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Does a loan from my company to me count as income in chapter 7 means test?

Palm Harbor, FL |

Our company loaned us money for 2 months last year (Nov & Dec). We have not yet paid it back or begun making payments on it.

We own about 66% of our C-Corp that made this loan to us. Do we have to count the loan as income on our means test?

Thanks for the feedback guys. Unfortunately we can barely afford the filing fees let alone the attorney fees. That said, we don't treat our biz like a "cookie jar". We file taxes on time every year and engage in no co-mingling of funds, etc., etc. We cannot pull money from our company that we did not earn to pay the expense of the personal bk. The company is its own operation with other shareholders, etc., and we've already borrowed money as I've stated. The loan is a fully documented note with interest, a payment schedule, etc. It is a loan per our corporate accountant. But I'm concerned that since we haven't begun making payments and that it was the only revenue we received personally for 2 months "opinion" might throw it out as a loan & try to call it income.

Attorney Answers 3

Posted

Interesting questions. I would say, yes, it is income. More signifcantly, WHY are you trying to handle a bankruptcy without an experienced attorney?

Be sure to designate "best answer." If you live in Oregon, you may call me for more detailed advice, 503-650-9662. Please be aware that each answer on this website is based upon the facts, or lack thereof, provided in the question. To be sure you get complete and comprehensive answers, based upon the totality of your situation, contact a local attorney who specializes in the area of law that involves your legal problem. Diane L. Gruber has been practicing law in Oregon for 26 years, specializing in family law, bankruptcy, estate planning and probate. Note: Diane L. Gruber does not represent you until a written fee agreement has been signed by you and Diane L. Gruber, and the fee listed in the agreement has been paid.

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2 comments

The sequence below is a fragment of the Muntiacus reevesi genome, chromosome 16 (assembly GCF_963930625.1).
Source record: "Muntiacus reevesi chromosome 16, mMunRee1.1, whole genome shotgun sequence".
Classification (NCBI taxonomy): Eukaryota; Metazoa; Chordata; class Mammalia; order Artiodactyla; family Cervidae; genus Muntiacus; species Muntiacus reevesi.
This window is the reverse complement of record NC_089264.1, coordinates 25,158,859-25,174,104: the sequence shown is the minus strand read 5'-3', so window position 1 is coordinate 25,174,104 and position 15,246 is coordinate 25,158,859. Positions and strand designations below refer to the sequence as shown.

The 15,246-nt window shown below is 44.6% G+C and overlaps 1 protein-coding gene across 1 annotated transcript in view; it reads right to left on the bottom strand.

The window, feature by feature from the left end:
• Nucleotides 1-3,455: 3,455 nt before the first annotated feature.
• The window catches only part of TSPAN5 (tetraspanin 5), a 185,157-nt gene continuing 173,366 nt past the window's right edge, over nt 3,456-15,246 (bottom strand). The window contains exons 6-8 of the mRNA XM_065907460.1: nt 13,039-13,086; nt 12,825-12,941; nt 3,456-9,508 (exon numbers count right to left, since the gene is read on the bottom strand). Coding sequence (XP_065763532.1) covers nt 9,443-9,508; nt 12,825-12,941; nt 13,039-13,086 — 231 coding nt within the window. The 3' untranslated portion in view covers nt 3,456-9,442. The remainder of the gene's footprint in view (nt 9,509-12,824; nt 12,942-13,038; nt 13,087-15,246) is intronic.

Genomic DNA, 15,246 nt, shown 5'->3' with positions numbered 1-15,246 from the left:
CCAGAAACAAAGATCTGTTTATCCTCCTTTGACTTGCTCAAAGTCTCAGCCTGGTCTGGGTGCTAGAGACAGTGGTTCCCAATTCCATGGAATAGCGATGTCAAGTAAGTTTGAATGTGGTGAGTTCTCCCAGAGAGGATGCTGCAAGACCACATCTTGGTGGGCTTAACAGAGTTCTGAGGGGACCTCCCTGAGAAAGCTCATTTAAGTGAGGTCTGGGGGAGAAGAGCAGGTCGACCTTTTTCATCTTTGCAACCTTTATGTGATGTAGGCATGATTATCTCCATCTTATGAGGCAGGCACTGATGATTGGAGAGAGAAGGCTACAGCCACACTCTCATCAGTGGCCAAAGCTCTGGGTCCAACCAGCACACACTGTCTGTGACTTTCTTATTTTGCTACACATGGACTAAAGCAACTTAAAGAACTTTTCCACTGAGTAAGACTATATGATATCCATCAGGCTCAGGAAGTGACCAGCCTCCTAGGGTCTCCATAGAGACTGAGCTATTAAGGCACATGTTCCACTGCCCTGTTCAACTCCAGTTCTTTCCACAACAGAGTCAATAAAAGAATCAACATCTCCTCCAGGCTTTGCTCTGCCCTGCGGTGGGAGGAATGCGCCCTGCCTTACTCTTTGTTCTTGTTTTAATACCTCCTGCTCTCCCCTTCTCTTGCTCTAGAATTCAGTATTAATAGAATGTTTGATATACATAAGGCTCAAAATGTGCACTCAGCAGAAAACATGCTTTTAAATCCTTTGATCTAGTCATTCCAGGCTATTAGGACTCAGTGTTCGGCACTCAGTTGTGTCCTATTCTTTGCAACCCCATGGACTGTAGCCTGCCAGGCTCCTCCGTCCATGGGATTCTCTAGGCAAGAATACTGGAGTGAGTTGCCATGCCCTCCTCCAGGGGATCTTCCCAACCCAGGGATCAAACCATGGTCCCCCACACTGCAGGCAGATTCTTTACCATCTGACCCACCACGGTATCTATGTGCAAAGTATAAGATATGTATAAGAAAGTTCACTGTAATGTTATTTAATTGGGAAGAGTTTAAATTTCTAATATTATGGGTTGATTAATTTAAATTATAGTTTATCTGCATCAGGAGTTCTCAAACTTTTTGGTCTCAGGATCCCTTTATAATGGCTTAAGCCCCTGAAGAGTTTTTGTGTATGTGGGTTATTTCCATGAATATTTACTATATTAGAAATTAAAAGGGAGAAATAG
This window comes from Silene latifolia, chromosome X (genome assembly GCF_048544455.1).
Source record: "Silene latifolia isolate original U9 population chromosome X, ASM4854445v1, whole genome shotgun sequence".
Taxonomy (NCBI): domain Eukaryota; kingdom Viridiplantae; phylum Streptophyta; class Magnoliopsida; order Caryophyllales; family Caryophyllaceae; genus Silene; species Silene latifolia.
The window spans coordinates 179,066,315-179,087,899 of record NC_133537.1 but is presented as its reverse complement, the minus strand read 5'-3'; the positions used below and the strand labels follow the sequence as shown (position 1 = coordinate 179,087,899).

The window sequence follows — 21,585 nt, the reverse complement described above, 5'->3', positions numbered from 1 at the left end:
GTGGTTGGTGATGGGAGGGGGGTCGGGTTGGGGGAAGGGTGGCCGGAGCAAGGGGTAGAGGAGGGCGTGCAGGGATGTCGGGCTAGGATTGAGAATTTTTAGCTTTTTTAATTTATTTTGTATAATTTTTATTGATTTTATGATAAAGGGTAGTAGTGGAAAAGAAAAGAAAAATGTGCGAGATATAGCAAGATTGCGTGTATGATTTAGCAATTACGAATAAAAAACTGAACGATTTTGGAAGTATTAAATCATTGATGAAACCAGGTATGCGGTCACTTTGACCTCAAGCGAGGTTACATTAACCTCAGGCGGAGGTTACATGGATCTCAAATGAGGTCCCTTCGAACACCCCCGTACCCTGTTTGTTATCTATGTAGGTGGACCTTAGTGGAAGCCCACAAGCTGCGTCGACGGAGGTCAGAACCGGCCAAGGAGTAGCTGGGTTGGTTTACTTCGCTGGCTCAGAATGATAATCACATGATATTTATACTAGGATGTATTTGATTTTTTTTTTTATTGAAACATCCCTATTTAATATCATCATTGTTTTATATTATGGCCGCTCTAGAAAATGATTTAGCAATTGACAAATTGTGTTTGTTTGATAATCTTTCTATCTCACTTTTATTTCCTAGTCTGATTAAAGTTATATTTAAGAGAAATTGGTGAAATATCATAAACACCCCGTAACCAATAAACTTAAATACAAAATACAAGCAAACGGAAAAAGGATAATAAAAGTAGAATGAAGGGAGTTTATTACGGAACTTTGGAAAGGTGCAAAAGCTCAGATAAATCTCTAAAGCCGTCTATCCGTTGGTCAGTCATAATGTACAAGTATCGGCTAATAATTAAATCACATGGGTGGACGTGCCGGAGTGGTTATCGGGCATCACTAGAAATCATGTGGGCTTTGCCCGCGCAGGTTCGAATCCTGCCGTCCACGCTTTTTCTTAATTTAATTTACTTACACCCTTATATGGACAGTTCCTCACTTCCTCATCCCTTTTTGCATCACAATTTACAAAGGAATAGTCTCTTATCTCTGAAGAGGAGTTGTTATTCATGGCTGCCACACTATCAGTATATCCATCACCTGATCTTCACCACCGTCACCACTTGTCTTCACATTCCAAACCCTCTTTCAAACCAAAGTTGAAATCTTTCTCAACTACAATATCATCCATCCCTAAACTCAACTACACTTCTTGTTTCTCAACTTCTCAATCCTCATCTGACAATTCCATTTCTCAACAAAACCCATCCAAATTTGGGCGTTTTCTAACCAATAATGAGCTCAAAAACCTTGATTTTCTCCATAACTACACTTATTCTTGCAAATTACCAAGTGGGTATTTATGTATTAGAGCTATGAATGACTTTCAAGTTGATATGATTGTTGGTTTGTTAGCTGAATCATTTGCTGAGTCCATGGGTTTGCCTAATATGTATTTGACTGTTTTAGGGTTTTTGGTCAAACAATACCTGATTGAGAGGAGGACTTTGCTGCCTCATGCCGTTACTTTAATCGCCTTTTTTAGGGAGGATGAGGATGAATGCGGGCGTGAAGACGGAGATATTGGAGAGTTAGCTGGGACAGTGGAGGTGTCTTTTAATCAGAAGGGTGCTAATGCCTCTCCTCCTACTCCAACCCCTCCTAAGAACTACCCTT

Asker

Posted

Barely have enough for filing fees.

Diane L Gruber

Diane L Gruber

Posted

But, with a small business, yours is much more complex than the average bankruptcy.

Posted

Before you self-inflict irrevocable damage, let's examine your strategy. While the caring and knowledgeable attorneys of Avvo can provide accurate information about the law and legal procedure, this forum is ill-suited to managing the conduct of a specific case. You own a majority interest in a corporation and God only knows how many other issues that could become very costly in a bankruptcy. Very little is black and white in a bankruptcy, and there is no guarantee that you even now the right questions. Put another way, the bankruptcy process is amenable to planning opportunities. Nothing short of personalized advice and representation by experienced bankruptcy counsel will meet your needs.

Bet wishes for a favorable outcome, and please remember to designate a best answer.

This answer is offered as a public service for general information only and may not be relied upon as legal advice.

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Posted

I agree that you need to hire an attorney. I have done a number of personal bankruptcies for small business owners and what you said in a few short sentences brings up a whole bunch of red flags. A loan is not income, but there is no guarantee that what you did was a loan or that it would look like one to the US Trustee. If you are discharging primarily business debt then there is no means test requirement anyway. Also keep in mind that if you treat your business like a cookie jar you are compromising the liability protections of your business.

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